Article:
Concurrent Version System (CVS) is a software for managing versions of a software development. It was already introduced in 1989 as an open source project. It is used mainly for the administration of software source codes. Disadvantages are with CVS the lack of possibilities for the administration of binary data as well as the handling of directories. After CVS in earlier times extensive application found, it is replaced in newer time by the more comfortable version management system Subversion.
Concurrent version system (CVS) can be used under the following conditions
- Multiple developers working simultaneously on a parent project
- Distributed development of software
- Tracking of changes in the source code
- Documentation of software
- Restoration of older software versions
The central element of CVS is the so-called repository - i.e. a "container". This is used to store all the files of a project in a central location. For this purpose, CVS defines a self-sufficient directory for each project as well as a directory for general parameters for configuring individual user rights, for example. The stored files can be modified at any time. However, all previously stored versions can still be handled and, above all, restored. This is made possible by the fact that each file is first stored in the directory assigned to it and then provided with additional information. In addition to a general description of the file, this includes the differences to previous versions, the time of each change, documentation of changes as well as the name of the author and a version number, with which earlier versions can then be reproduced in a targeted manner.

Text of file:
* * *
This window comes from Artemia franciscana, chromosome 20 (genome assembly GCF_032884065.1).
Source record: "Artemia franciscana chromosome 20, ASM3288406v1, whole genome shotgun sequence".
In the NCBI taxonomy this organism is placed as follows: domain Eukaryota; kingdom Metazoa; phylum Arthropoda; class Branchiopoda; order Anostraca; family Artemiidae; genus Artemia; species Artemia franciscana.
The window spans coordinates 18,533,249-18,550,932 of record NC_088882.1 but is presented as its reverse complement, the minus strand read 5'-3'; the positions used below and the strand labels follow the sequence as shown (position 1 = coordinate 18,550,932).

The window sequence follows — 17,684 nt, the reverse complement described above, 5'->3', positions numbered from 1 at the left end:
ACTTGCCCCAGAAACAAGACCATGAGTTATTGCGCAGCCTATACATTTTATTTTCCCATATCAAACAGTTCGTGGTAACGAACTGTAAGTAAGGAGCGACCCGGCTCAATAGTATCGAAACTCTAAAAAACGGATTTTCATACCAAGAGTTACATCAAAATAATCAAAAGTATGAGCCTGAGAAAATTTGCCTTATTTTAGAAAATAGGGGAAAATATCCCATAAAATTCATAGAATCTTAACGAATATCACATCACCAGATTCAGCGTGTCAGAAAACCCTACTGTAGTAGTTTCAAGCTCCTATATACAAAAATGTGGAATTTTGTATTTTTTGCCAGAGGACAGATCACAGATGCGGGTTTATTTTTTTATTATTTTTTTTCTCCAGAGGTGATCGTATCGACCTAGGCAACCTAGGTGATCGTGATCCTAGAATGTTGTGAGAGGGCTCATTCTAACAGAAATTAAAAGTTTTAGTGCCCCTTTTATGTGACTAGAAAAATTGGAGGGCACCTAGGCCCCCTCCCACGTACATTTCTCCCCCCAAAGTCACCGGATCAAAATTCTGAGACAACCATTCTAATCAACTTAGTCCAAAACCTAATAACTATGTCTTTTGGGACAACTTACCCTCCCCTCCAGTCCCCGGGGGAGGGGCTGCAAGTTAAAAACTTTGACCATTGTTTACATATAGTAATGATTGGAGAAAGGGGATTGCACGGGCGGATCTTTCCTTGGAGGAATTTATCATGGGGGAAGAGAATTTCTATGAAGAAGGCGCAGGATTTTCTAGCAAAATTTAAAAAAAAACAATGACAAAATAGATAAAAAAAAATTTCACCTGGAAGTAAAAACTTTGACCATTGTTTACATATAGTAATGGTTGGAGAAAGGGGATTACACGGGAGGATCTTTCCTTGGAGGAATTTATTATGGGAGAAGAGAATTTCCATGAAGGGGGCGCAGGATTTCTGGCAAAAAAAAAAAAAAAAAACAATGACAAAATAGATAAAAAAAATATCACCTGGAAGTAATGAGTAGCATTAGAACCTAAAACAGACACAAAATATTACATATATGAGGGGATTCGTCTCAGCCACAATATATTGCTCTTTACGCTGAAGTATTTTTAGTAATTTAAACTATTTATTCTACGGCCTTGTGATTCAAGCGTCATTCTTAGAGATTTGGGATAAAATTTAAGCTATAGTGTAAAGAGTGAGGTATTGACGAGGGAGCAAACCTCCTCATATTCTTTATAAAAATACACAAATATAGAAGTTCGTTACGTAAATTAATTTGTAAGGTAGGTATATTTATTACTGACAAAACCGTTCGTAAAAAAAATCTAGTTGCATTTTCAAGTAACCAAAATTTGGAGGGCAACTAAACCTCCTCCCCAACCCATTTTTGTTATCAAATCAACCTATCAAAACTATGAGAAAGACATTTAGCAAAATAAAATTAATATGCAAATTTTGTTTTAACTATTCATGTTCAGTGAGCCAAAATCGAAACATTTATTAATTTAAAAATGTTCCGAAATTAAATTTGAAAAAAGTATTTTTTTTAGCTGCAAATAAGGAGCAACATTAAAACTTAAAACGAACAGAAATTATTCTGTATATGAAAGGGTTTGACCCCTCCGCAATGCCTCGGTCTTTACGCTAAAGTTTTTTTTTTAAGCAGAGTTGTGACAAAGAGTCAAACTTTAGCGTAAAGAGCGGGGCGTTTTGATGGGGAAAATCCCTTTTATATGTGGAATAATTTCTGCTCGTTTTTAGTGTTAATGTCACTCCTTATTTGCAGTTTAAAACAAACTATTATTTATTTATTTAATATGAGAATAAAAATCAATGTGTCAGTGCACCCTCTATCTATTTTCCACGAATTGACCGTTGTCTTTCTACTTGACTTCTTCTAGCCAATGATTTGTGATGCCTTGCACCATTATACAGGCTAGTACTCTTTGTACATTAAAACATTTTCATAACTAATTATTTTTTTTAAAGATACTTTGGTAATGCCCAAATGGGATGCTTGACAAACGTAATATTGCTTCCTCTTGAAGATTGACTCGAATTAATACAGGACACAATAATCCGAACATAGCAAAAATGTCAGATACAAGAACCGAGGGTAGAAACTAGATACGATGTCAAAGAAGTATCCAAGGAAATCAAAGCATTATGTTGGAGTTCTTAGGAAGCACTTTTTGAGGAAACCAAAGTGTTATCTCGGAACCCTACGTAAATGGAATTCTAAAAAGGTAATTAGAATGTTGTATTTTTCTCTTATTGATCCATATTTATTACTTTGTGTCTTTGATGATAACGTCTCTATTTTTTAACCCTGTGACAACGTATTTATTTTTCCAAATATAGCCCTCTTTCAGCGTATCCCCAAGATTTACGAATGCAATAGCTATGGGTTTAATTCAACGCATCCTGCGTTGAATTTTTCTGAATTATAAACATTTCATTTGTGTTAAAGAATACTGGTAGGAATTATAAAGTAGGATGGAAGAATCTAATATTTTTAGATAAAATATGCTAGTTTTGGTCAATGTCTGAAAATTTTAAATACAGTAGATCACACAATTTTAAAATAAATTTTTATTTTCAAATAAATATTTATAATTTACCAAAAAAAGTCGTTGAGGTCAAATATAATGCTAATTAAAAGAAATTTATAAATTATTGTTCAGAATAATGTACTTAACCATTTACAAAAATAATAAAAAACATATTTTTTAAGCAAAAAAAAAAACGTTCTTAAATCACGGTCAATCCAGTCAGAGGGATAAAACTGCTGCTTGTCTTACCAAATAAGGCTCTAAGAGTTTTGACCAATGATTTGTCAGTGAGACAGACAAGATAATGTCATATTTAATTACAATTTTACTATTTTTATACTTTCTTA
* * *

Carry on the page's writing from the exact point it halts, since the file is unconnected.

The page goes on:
CVS as a client-server application
CVS represents a client-server application. Here the repository is administered by a CVS server and the users use a CVS client, which then accesses the repository indirectly via the server. For access to the functionality of Concurrent Version System (CVS), in addition to the original form via the command line, there are extended graphical user interfaces (GUI) for many common operating systems.